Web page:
Like many of the employees here at MotorcycleCloseouts, I frequently ride to work. Unlike any other employee, I don’t have a choice; a motorcycle is currently my sole form of transportation. And unlike more fortunate areas of this country, Kansas City does not have consistently ideal motorcycling weather. Not only can it be unfriendly to riders in the KC area, it can be unpredictable.
Take the other day, for example: I checked the weather that morning, before heading out the door for work. The weatherman said only a slight chance of rain. So, I thought, “I’ll rock the Kevlar jeans and mesh jacket, thanks!”
Of course, it started pouring around noon and had not let up by the time I was getting ready to leave work for the day. I had a rain suit at home, but that was forty miles away. Faced with the prospect of a long, miserable ride, I opted to purchase a set of the Fly 2-Piece Rain Suit in Hi-Viz we had in stock at the retail store. I was a bit apprehensive, as it was not a rain suit brand I had tried before. I was about to quite metaphorically, put it through the wringer.
Forty miles later, I could pour out my shoes, wring out my gloves, and I found a puddle in my backpack. However, my clothes did stay dry! The Fly rain suit performed flawlessly, even at highway speeds and in rush hour traffic. The rain came down so hard at times that it seemed to come up from the ground. Then, there was the spray from other cars and trucks. No matter which direction the water came at me, the Fly rain suit resisted its assault.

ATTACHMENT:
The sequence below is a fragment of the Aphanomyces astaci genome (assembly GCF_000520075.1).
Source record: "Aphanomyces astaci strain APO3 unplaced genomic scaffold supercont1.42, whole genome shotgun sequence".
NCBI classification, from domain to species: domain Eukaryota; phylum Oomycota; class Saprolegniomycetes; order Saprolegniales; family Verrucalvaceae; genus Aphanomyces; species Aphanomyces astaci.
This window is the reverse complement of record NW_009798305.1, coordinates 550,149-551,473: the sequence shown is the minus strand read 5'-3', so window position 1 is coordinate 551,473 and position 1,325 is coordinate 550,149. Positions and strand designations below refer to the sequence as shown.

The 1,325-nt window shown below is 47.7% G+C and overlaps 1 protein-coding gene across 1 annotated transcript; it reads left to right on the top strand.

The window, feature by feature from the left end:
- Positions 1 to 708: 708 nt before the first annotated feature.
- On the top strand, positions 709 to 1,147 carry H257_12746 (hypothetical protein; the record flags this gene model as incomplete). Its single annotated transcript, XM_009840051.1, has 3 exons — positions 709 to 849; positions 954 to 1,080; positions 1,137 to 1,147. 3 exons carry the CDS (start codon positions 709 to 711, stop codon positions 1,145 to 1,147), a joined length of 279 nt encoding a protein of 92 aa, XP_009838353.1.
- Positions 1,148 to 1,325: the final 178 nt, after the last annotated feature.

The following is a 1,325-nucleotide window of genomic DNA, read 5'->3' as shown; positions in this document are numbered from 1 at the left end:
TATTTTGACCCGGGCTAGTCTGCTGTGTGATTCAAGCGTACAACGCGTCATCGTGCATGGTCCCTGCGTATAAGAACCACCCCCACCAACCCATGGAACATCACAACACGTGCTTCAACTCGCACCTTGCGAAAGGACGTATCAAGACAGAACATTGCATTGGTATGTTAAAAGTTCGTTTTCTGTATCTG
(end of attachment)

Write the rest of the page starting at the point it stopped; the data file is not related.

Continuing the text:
There are two lessons to take from this:
First, the Fly 2-Piece Rain Suit in Hi-Viz is a great buy that performs well and stands up to the test.
Second, if you intend on riding, be prepared. Either invest in waterproof gear, or invest in a rain suit that you can keep with you or on your bike for any venture away from home, no matter what the forecast. Besides, if you throw the rain suit in a backpack or saddlebag, it probably won’t rain. That’s the way it works.
*(NOTE: Washing your bike has also been known to jinx the weather.)